Cathedral Hill is aimed at empty nesters and executives, with floor plans larger than the smaller, more affordable condos aimed at first-time buyers. Units are one or two bedrooms, some with a den, and range from 638 square feet to 1,422 square feet. There is also the option of combining units if purchased before construction starts.

“If we just wanted to sell this thing we’d make them small, but we designed them intentionally to try to cater more toward the emptynester,” says Westeinde.

“So when we put our design together we already did designs that combined units so people could see … the option.”

Windmill has not yet released the upper-floor penthouses, terrace units, some lower-floor units and the townhouses.

Townhome residents will have access to amenities of the condo tower, which will include rooftop garden plots, a fitness centre, a movie theatre, wine storage, a dog washing room, an electric car charging station and a concierge.

Windmill is hoping to begin construction in February or March, with a fall 2013 occupancy.What: Condo tower and townhome development with one- and two-bedroom units, some with dens (townhomes to be released later)

Price: Starting from $275,793; condo fees estimated at 42 cents per square foot per month

Parking: $32,500

Where: Sales centre located at Roper House, beside Christ Church Cathedral at Queen Street and Bronson Avenue, entrance off Queen

Hours: Thursday, 4 p.m. to 8 p.m.; weekends, noon to 5 p.m.; otherwise by appointment

Information: Call 613-566-7010 or visit

© Copyright (c) The Ottawa Citizen

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Posted in News, Press, Press and News Archives | Comments Off on God’s new neighbour

Cathedral Hill is set to raise the bar on urban living when it opens in Fall 2013

Ottawa, ON, November 1, 2011 – Cathedral Hill, the newest condominium tower from Windmill Development Group, is poised to dominate Ottawa’s real estate market in the coming months. Centrally located on Sparks Street, west of Bay, the sophisticated 21-storey building offers the perfect blend of history and contemporary elegance.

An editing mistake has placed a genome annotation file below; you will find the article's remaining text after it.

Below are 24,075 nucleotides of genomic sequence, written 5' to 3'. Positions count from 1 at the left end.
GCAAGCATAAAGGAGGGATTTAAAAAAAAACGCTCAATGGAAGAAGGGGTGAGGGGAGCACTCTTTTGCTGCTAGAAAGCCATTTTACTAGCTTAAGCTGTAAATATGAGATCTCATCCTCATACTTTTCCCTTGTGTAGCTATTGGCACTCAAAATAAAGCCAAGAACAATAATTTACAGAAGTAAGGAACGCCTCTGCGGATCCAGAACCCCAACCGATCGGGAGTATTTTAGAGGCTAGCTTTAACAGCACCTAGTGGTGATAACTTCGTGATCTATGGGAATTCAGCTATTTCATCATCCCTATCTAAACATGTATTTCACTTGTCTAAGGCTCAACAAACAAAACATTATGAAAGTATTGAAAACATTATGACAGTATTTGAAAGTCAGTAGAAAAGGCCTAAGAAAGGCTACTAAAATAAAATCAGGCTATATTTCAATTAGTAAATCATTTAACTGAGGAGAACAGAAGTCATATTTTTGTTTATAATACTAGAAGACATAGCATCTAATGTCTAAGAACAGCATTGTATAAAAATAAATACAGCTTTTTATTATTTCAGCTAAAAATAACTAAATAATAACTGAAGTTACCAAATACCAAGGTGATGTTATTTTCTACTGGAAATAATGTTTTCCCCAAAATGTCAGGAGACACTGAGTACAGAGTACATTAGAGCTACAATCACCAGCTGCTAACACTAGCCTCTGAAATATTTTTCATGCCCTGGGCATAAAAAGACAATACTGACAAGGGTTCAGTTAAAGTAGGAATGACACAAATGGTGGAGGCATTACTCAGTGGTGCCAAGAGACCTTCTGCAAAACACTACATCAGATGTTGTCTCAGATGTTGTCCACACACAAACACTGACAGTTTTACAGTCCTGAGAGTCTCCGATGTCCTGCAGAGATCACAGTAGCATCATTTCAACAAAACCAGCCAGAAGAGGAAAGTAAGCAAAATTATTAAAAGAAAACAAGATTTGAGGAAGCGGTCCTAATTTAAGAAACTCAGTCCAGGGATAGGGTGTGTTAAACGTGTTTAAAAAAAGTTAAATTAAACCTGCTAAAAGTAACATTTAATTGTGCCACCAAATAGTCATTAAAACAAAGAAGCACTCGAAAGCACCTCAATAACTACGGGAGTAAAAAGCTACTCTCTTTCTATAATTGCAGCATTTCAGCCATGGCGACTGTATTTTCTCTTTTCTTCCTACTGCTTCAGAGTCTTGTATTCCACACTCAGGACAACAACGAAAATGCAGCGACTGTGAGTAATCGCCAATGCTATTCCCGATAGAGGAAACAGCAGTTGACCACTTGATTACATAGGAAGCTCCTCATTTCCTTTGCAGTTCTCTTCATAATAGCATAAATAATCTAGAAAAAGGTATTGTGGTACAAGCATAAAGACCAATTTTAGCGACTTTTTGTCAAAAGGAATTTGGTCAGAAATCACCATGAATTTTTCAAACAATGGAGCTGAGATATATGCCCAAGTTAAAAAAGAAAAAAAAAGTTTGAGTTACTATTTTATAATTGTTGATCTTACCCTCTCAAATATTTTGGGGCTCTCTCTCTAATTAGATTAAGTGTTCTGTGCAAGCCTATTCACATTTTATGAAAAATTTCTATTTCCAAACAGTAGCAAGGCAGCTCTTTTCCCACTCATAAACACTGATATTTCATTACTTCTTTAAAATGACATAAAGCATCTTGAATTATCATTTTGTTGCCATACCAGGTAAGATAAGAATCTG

Windmill’s development philosophy and vision resonated strongly with the Anglican diocese.  The Church and diocese were seeking the right partner to develop the land surrounding the 138-year-old Christ Church to generate income for its ministries and to pay for the ongoing restoration of the heritage building.  Cathedral Hill is a designated heritage district, and Windmill’s new development will be sensitive and complementary.

Designed by world-renowned architect Gordon Stratford of HOK, these urban condominiums combine the vibrancy and convenience of downtown living, with the calmness and serenity of their natural green surroundings. Each of the 140 luxurious condominiums—including one- and two-bedroom units, many with dens, as well as townhomes and penthouses—offers: stunning views of the Ottawa River, Gatineau Park, Parliament Hill and Sparks Street; striking and sophisticated modern architecture that respects the site’s heritage; and contemporary interior design with exceptional attention to detail.

Cathedral Hill also provides full lifestyle amenities, including:

  • Fully outfitted fitness centre with showers and change rooms
  • Relaxing steam room and sauna
  • Multi-use studio ideal for activities such as yoga
  • Entertainment lounge with full caterer’s kitchen and terrace
  • Movie theatre
  • Professional wine storage room
  • Concierge at your service
  • Rooftop garden with small gardening plots available for purchase
  • Covered and secure bicycle parking
  • Spacious ski and bike tuning room
  • Outfitted mud/dog washing room
  • Project rooms offering the perfect location to work on hobbies or crafts
  • Two deluxe guest suites for overnight guest accommodation
  • Electric car charging station
  • Moving/holding room offering temporary storage space
  • Access to an executive boardroom

The building’s features and finishes include:

  • Stylish solid core entry door with stained veneer finish and quality hardware
  • 9 ft. ceilings with smooth finish (no stipple)
  • Engineered hardwood flooring
  • Ceramic tile in all bathrooms
  • Low VOC paint throughout
  • 4” painted baseboards
  • Modern wood veneer and/or high gloss kitchen cupboard with soft closing hardware
  • Caesarstone or Quartz kitchen countertops